Very much agree with the above as I have the new Witchi 1000 which does indeed work with my co-axial Omega cal 8800.

 

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Looking also for a timegrapher...

What are your opinions about this one? ( Not cheap )

I think it's a good one, it's professional I know, but like I said before, you never know you want to make some money later with the watch business, so I like to buy from the start good materials.

 

Thanks!

 

https://www.beco-technic.com/geraete-maschinen/uhrenpruefgeraete-kontrollgeraete/geraete-zur-pruefung-von-uhren/zeitwaage-chrono-touch-inkl-mikrophone-mp12-fuer-mechanische-uhren.html

 

https://www.beco-technic.com/media/pdf/218935_en.pdf

Edited by Koen

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2 hours ago, Koen said:

Looking also for a timegrapher...

This thread is about Chinese (cheap) timegrapher, anyway how much it cost? 

Are you sure that as a beginner hobbyist you need a professional model? Beside the "pleasure" of owning expensive tools. 

Have you diagnosed ot regulated a watch before? Euro 200 or 2,000 instruments would work the same. 

 

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So in addition to the question that just now got asked before me I would be curious about the price and the price of the other two items I added to list below. Then I have a link to the manufacturers website.

So I see it has in our oscilloscope feature that's nice. hen it might just be my reading skills but on the spec sheet and the users manual nowhere to my finding technical specifications other than just it will do these things. So if you look at the witschi technical specifications they give you in detail all the ranges and all the specifications and that seems to be lacking on this machine.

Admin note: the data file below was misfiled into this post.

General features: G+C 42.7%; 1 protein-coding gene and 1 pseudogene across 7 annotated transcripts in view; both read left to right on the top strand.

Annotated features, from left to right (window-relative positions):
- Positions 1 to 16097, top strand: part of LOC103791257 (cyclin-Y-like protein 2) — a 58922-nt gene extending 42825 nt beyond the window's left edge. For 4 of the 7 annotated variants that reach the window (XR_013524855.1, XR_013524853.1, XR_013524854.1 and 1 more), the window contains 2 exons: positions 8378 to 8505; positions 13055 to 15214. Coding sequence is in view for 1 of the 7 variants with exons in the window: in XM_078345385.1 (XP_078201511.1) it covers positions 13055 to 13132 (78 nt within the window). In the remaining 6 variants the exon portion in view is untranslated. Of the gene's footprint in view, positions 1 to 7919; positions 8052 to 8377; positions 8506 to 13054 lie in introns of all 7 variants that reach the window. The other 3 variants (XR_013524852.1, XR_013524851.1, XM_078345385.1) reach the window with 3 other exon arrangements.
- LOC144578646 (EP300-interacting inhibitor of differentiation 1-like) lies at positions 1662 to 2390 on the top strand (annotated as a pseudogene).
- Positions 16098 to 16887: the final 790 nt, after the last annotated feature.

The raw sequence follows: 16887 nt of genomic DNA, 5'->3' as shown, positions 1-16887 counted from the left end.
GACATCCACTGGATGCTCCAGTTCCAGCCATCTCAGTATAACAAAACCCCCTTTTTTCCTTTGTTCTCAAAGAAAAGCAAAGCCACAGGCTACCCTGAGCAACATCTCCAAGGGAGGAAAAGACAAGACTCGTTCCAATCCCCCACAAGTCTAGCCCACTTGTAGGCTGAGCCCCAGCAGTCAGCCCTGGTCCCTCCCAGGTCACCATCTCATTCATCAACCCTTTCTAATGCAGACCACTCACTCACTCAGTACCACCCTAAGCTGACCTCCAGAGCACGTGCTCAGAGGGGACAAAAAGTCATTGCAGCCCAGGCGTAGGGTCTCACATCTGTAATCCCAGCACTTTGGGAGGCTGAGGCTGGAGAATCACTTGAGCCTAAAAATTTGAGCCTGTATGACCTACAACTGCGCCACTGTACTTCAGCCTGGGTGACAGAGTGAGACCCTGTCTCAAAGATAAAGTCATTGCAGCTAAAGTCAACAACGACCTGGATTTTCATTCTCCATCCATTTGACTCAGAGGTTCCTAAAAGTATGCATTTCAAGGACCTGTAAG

http://greinervibrograf.com/?pageID=34&lng=en

https://www.beco-technic.com/geraete-maschinen/uhrenpruefgeraete-kontrollgeraete/geraete-zur-pruefung-von-uhren/witschi-watch-expert-pruefgeraet-fuer-mechanische-uhren.html

https://www.beco-technic.com/geraete-maschinen/uhrenpruefgeraete-kontrollgeraete/geraete-zur-pruefung-von-uhren/witschi-chronomaster.html

Chrono Touch Operating Manual.pdf

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12 hours ago, jdm said:

This thread is about Chinese (cheap) timegrapher, anyway how much it cost? 

Are you sure that as a beginner hobbyist you need a professional model? Beside the "pleasure" of owning expensive tools. 

Have you diagnosed ot regulated a watch before? Euro 200 or 2,000 instruments would work the same. 

 

Sorry I put my question in the wrong topic, but din'd want to start a new one, because it's all about timegraphers.

Thank you sir for being worried with me, but let me tell you a story. 

 

You can go to a DIY store for a screwdriver and buy one for 1 euro, because you think it do what it's need to do, turning screws in and out, next mond it's broken and you buy a new one of 1 euro and so on.

After one year, you are tired and buy one of 10 euro. ( So now you have one (good) screwdriver and payed 22 euro total)